senior, using his privileged access, successfully applied to king Charles II for his son-in-law Samuel Hunter’s property, worth about £56 a year, to be forfeited to himself.
What prompted the duel is not known. It may have been the behaviour of one party to the other, or to the other’s wife. Whatever it was, it must have been considered to be ‘a matter of honour’ for Samuel Hunter to have escaped prosecution for the killing, as apparently he did. The authorities were often more lenient in such cases than perhaps they should have been.
After a period of lying low, Hunter resumed his career with the Admiralty, and continued to progress. Mrs Elizabeth Thompson evidently looked on him more favourably than her husband did, and in 1684 she obtained from Dulwich College a further lease of Hall Place for her “son” (actually son-in-law) Samuel Hunter. Once the Thompson family had moved out, he took up occupation and remained there (when he was not staying in rented Admiralty property in London, for which he received a generous housing allowance) for the rest of his life.
Robert Thompson senior continued living at Hall Place until his death late in 1697. His Will, made earlier that year, gave legacies to a named granddaughter and to the named children of his surviving sons, as well as to Levit and Thomas themselves, with the residue going equally between his widow Elizabeth (who survived him, but died two years later) and his daughter Mrs Elizabeth Banks.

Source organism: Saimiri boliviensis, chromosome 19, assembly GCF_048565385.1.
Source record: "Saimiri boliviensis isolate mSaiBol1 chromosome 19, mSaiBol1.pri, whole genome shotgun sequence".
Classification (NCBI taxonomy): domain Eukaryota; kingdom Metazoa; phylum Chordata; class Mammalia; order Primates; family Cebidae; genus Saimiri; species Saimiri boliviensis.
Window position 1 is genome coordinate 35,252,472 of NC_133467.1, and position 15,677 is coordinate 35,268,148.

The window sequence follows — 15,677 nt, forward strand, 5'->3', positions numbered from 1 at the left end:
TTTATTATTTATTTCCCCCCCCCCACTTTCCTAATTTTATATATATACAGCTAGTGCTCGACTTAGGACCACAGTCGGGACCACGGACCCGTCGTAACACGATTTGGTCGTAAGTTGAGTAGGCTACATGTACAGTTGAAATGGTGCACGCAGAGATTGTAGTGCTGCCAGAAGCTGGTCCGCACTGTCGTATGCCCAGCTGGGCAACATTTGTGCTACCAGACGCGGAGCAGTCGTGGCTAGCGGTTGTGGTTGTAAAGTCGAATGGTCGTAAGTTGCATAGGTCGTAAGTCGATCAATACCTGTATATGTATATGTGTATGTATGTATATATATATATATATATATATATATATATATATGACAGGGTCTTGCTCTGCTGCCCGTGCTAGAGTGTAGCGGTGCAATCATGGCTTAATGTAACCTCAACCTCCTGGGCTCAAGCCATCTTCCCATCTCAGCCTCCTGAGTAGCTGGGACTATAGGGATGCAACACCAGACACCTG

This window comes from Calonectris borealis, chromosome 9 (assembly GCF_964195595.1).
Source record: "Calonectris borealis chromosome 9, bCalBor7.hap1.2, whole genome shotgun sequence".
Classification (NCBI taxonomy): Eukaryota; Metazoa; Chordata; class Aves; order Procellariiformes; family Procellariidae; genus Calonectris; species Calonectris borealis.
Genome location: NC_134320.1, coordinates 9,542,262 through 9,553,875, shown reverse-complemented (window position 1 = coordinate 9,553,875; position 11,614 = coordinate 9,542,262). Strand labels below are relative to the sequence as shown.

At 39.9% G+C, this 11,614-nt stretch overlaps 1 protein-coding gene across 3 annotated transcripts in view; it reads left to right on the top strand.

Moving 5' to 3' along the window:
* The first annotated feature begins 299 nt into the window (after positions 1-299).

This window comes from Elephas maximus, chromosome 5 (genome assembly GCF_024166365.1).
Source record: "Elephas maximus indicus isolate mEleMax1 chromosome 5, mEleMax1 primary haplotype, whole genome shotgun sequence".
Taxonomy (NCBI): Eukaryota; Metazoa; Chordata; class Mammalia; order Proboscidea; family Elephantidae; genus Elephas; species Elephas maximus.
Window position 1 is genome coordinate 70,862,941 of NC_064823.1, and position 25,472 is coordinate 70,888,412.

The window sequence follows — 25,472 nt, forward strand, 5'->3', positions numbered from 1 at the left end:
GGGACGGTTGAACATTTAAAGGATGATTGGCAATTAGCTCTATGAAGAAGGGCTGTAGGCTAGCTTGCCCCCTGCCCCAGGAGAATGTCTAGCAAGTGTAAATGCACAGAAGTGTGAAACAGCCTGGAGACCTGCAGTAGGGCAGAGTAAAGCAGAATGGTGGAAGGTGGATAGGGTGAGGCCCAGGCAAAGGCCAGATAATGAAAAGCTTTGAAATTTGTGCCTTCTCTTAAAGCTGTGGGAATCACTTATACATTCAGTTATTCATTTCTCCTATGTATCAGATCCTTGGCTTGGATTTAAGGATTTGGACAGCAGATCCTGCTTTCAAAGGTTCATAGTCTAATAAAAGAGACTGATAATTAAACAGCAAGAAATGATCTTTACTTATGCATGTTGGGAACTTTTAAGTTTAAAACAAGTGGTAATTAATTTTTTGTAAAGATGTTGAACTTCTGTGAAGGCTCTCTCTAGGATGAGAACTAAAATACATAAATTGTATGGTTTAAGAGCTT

By November 1713 Samuel Hunter, now 62, had risen within what we would now call the Civil Service, and was one of eleven Commissioners for Victualling the Navy. The similar career of Francis Lynn, some years Hunter’s junior, had also progressed well, and in addition to being Secretary to the Commissioners for Sick and Hurt Seamen, personally disbursing very large sums of money, he was responsible for provisioning the garrison at Annapolis Royal (in Nova Scotia). Britain’s part in the War of the Spanish Succession had effectively ended, and the Marines were now considered surplus to requirements. Their regiments were to be disbanded or converted to Regiments of Foot, and Hunter and Lynn were engaged to assist in that process.
What did Hunter and Lynn talk about on the long journey? They had business to discuss, of course, but one imagines that Samuel Hunter may have hinted at his deep religious faith - again, evident from his Will - and disclosed some details of his past life. Any mention of Hall Place would have startled Lynn if he had not known of Hunter’s connection with it, for his own wife’s family, if not she herself, had lived in that very house. On 12 April 1697, less than two weeks before her grandfather Robert Thompson signed his last Will, Mary Thompson had married Francis Lynn. She was the fatherless granddaughter named in the Will as Mary Lyn.
So, the respected public servant with whom Francis Lynn was sharing a stage-coach or chaise on that journey to Exeter was in fact the killer of the father-in-law he had never met.
Whether Lynn already knew the story, and whether Hunter knew that the Mary Thompson for whom his late wife had been godmother was now Lynn’s wife, before each stepped into the coach, must be matters for speculation. What we do know is that when Samuel Hunter, who had no children, died in June 1725, he left his lease of Hall Place to “my friend and relation Francis Lynn Esqr. … to the intent he may make the better provision for my Wifes God-daughter Mary”. Perhaps he felt that before he met his Maker it was time, after nearly fifty years, to make atonement.